# Syllabus

## Prerequisites

Electricity and Magnetism (8.02), Differential Equations (18.03). Knowledge of ordinary differential equations is essential. Some linear algebra (knowledge of eigenvectors and eigenvalues) is also necessary. Having some experience with numerical computation is helpful but not necessary. This is an undergraduate course. Graduate students are reminded that this course carries no graduate credit and are encouraged to take Nonlinear Dynamics and Chaos (18.385J) instead.

## Overview

This course provides an introduction to the theory and phenomenology of nonlinear dynamics and chaos in dissipative systems. The content is structured to be of general interest to undergraduates in science and engineering.

The course concentrates on simple models of dynamical systems, their relevance to natural phenomena, and methods of data analysis and interpretation. The emphasis is on nonlinear phenomena that may be described by a few variables that evolve with time. The theory of nonlinear continuum systems is covered in the sequel to this course, Nonlinear Dynamics II: Continuum Systems (12.207J/18.354J).

## Format

To promote the notion of numerical experiments, we will create several laboratory-like problem sets that require the use of a computer. The computer exercises will usually use MATLAB®, but students are free to use whatever software tools and computers they desire. No previous experience with numerical computation is necessary.

## Requirements and Grading

There will be weekly (or nearly weekly) problem sets. Some problems will be analytical while others will require use of a computer.

There will be a midterm examination in class.

At the end of the semester a major problem set (in lieu of a final exam) will be assigned, to be due on the last day of classes. This assignment will require the assimilation of the semester's work.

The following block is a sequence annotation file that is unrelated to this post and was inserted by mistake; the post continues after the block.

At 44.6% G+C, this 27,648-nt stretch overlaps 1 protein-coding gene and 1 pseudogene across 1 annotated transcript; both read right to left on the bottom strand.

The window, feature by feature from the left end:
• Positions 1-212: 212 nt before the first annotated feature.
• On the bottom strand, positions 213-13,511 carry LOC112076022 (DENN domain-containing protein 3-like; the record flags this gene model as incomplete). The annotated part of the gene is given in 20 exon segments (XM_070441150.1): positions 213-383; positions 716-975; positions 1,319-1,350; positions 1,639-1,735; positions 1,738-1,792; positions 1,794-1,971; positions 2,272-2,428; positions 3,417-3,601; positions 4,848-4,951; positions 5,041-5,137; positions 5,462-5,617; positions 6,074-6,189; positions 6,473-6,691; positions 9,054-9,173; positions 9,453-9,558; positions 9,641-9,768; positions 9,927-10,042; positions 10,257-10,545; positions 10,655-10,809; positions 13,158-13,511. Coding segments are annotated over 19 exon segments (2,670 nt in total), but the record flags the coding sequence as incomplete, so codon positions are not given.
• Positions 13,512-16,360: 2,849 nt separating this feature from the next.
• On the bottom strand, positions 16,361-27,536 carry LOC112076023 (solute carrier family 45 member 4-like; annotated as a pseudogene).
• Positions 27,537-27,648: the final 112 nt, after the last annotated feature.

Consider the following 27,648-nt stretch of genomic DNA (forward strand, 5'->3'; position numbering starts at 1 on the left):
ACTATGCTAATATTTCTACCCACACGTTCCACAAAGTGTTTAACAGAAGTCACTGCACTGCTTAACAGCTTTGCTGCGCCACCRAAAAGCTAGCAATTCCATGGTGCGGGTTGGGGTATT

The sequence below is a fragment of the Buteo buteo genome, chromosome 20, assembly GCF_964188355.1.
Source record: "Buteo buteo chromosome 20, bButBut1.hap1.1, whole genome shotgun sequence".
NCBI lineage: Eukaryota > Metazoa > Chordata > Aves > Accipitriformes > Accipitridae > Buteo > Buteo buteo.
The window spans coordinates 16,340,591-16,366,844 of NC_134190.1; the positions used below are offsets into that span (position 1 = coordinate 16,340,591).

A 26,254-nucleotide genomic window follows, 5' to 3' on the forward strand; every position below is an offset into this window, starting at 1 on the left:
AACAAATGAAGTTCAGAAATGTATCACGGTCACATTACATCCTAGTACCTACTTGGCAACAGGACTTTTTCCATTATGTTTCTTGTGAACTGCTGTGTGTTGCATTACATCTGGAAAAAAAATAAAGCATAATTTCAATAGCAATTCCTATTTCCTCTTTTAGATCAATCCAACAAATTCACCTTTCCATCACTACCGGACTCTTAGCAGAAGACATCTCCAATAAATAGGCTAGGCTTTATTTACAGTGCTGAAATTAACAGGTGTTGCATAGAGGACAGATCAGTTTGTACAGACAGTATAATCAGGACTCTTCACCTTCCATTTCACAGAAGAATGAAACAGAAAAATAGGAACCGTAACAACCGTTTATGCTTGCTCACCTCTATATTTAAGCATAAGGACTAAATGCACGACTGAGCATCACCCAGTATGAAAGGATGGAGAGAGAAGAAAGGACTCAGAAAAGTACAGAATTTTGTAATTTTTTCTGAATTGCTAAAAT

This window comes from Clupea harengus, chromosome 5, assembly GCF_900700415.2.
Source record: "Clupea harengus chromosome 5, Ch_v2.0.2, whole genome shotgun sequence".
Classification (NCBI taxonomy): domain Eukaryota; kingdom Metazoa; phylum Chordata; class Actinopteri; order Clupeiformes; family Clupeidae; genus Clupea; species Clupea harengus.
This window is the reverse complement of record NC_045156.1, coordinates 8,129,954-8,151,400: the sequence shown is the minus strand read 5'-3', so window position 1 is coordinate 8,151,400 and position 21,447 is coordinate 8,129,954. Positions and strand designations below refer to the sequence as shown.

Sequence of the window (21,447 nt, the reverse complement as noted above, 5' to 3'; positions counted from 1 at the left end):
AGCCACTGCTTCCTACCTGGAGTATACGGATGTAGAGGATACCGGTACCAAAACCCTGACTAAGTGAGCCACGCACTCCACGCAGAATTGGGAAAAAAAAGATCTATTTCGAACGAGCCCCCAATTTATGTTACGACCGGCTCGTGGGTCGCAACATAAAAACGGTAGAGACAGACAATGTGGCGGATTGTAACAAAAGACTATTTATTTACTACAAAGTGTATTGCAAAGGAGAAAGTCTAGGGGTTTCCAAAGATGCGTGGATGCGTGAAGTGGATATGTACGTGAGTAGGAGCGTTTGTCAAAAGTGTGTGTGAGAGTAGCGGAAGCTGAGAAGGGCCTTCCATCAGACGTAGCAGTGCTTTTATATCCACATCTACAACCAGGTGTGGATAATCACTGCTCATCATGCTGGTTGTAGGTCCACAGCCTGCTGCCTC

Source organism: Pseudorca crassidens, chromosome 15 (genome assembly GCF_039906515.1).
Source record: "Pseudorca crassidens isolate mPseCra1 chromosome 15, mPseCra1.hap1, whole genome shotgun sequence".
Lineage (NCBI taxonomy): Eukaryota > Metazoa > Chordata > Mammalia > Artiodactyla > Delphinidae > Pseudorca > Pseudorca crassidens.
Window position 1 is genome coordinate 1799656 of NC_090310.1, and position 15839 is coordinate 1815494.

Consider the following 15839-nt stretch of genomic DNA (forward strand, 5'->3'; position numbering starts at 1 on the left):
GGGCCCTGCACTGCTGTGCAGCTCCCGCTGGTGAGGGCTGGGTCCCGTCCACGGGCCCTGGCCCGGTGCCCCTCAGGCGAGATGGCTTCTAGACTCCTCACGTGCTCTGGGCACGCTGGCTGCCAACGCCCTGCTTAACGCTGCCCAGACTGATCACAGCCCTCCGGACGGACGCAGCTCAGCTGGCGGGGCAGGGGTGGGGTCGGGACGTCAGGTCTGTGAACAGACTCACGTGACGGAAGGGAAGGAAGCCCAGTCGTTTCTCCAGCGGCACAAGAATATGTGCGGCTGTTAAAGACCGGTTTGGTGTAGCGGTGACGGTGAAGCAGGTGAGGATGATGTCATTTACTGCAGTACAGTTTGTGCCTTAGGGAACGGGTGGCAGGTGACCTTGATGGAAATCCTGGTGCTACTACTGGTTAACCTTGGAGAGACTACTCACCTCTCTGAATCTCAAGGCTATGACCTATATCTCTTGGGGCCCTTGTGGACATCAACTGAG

Problem sets should represent the student's own work but cooperation in the form of, say, comparison of one's numerical results with another's, or helpful hints, is welcome. The final problem set, however, should be an entirely individual effort. Students are not permitted to consult previously corrected problem sets, or solution sets or exams from previous years. The final grade will be based approximately as follows:

ACTIVITIES | PERCENTAGES |
---|---|

General Problem Sets | 50% |

Final Problem Set | 25% |

Midterm Exam | 25% |

## Books

The most important book, which we recommend that you purchase, is:

Strogatz, S. *Nonlinear Dynamics and Chaos*. Reading, MA: Addison-Wesley, 1994. ISBN: 0201543443.

Strogatz will be especially valuable for our discussion of stability of ordinary differential equations.

In our discussions of data analysis techniques, the following book may be useful:

Baker, G. L., and J. P. Gollub. *Chaotic Dynamics*. 2nd ed. New York, NY: Cambridge University Press, 1996. ISBN: 0521471060 (hardback).

Also of interest, due to its elementary and physical presentation, is:

Berg´e, P., Y. Pomeau, and C. Vidal. *Order within Chaos*. New York, NY: John Wiley & Sons, 1984. ISBN: 0471849677.

Additional book recommendations are found in the readings section.